To millions, David Bowie was the sexiest man alive, even when parading across the stage in a silk bathrobe or satin gown.
Known for exploring the boundaries of gender, of spacey drug-expanded consciousness, of folk and pop and rock, Bowie was an icon. And just days after the release of “Blackstar,” his death Jan. 8 at age 69 had us all thinking about changes.
Then Alan Rickman died, also 69. You know the iconic British actor as Hans Gruber, Severus Snape, Dr. Lazarus, and the Sheriff of Nottingham. He was the best part of any movie he starred in, from “Die Hard” to “Dogma.”
Now Glenn Frey, founding guitarist of The Eagles, has died at age 67. Some of my friends don’t appreciate The Eagles and they’re patently wrong — he was responsible to the soundtrack of much of my young life, from “Take It Easy” to “Lyin’ Eyes.”
With three entertainment giants gone, some are already calling 2016 “the year of the shocking celebrity death.” Contributing to that moniker is a list of less-celebrated but still very famous people:
• Dale Griffin, 67, drummer for the Brit glam band Mott the Hoople, best known for the (Bowie-written!) single “All the Young Dudes.”
• Dan Haggerty, 74, who played TV’s Grizzly Adams.
• Rene Angelil and Daniel Dion, husband and brother, respectively of singer Celine Dion.
• Lawrence Phillips, 40, former NFL running back, of apparent suicide while imprisoned for felony and domestic assault.
• Brian Bedford, 80, the actor who brought the voice of Disney’s Robin Hood to life.
We’ve hit peak celebrity. The market for famous folks was flooded in the 1970s, 80s, and 90s, and now we’re seeing those icons reach the life expectancy mark. It’s a simple matter of mathematics.
There are a few in particular I am dreading. When Mark Hamill dies, expect me to wear black for a year. Others on my can’t-we-nominate-them-for-immortality list are Michael J. Fox, Patrick Stewart, William Shatner, Martin Sheen, Dave Grohl, Paul McCartney, and Neil Young.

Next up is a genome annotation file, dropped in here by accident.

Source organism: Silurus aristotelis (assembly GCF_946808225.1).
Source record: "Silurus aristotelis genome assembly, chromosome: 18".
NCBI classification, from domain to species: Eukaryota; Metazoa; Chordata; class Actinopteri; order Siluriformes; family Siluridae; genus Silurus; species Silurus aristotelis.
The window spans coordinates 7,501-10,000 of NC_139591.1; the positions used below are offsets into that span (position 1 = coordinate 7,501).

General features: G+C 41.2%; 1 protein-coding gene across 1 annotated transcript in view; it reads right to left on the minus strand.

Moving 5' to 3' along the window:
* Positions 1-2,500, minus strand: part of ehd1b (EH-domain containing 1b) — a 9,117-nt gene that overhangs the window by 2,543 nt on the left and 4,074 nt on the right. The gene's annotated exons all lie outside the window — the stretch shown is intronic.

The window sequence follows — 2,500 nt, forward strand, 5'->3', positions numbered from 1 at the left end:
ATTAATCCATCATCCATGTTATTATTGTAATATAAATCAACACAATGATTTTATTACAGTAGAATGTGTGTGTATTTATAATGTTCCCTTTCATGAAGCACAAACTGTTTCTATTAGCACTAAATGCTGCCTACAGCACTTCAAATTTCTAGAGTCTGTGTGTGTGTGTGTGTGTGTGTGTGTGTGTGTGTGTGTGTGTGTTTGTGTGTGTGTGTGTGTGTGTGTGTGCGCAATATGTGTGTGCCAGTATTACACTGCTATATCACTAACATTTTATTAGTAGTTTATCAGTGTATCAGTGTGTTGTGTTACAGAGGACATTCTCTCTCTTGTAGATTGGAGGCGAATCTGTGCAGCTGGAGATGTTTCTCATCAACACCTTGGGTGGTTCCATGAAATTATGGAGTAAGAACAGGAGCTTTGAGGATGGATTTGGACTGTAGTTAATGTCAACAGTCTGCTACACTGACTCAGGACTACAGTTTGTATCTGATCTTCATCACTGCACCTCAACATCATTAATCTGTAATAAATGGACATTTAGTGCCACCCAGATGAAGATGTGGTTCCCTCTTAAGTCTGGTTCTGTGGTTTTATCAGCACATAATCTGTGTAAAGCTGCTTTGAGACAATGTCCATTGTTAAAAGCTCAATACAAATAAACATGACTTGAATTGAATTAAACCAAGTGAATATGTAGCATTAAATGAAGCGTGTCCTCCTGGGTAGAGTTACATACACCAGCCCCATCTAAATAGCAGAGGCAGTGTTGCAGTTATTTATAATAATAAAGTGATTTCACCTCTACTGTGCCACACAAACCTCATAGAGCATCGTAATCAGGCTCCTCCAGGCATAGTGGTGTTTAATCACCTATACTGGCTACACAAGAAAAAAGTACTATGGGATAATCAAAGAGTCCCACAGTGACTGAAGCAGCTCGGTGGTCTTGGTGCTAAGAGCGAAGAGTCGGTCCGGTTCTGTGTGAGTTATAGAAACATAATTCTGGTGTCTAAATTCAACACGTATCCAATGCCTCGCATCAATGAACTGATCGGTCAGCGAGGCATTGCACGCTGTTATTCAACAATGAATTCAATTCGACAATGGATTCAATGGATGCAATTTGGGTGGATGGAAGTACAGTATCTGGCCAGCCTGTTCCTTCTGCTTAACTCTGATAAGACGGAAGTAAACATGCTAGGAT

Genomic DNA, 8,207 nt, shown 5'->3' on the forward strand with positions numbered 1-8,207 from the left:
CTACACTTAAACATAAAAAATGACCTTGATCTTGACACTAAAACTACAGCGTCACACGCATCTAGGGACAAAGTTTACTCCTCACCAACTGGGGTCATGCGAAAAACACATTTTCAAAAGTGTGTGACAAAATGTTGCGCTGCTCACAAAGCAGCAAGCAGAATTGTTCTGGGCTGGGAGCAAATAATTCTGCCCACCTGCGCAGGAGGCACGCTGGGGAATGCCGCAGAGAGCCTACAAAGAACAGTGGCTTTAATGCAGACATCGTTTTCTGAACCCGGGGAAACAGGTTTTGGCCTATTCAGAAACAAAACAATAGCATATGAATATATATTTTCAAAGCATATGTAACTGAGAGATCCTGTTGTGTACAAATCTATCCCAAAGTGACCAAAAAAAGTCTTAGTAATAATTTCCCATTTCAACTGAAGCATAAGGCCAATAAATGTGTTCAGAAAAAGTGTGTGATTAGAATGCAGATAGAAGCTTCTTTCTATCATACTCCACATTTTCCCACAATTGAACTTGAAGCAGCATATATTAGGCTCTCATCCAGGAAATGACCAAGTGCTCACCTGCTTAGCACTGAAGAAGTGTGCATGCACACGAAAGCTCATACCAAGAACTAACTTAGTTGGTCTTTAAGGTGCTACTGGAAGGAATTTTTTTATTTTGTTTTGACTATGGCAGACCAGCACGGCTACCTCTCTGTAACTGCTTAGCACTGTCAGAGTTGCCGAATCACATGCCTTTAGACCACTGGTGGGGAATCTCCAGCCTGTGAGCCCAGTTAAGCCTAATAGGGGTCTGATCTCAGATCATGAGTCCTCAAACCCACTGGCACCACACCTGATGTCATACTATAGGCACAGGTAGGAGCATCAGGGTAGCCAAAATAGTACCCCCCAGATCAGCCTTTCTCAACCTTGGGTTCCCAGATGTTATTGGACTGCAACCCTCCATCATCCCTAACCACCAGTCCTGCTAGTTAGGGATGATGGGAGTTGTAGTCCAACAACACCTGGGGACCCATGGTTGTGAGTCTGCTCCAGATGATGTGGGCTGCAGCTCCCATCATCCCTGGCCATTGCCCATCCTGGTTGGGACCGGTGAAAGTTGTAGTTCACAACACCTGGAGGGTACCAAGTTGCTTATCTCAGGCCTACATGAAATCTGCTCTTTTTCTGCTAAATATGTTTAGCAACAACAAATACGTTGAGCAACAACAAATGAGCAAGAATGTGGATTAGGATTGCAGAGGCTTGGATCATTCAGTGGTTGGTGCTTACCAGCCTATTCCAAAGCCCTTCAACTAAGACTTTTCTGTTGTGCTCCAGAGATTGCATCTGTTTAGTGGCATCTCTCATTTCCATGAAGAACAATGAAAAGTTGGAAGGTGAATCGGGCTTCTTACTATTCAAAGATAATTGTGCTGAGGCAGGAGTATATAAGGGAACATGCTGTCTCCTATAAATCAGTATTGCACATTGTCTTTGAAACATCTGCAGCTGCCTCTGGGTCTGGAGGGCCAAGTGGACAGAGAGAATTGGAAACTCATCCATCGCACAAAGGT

Oh, the list could go on.
But here’s something to consider: As we experience these seismic departures from the ranks of music and movie heroes, the shocks are bound to get smaller and smaller. We’ve passed a sort of event horizon of ultimate celebrity.
What I mean is there can never be another Michael Jackson, another Robin Williams, another Leonard Nimoy, another Freddie Mercury. Those days are gone. We’re not set up for that anymore. There are too many channels, too much on-demand content to sate our individual tastes, an entire Internet to tailor your consumption.
Celebrities can’t be universal anymore because there is so much choice. When I was a kid, before Dad finally sprang for cable, we had at times three TV stations to watch, and so that’s what we watched. Our celebrities were chosen for us.
In our market-fragmented age, it will never be plausible for 106 million viewers to tune in at the same time as they did in 1983 for the final episode of “M*A*S*H.” “American Idol,” I think, was the last truly epic juggernaut with viewership reaching nearly 40 million.
Only the Super Bowl remains as TV’s last 100-million-plus event —2015’s Seattle Seahawks vs. New England Patriots contest boasted 168 million viewers.
There will always be celebrities, but 2016 might well be the tipping point toward the demise of the truly universally famous.
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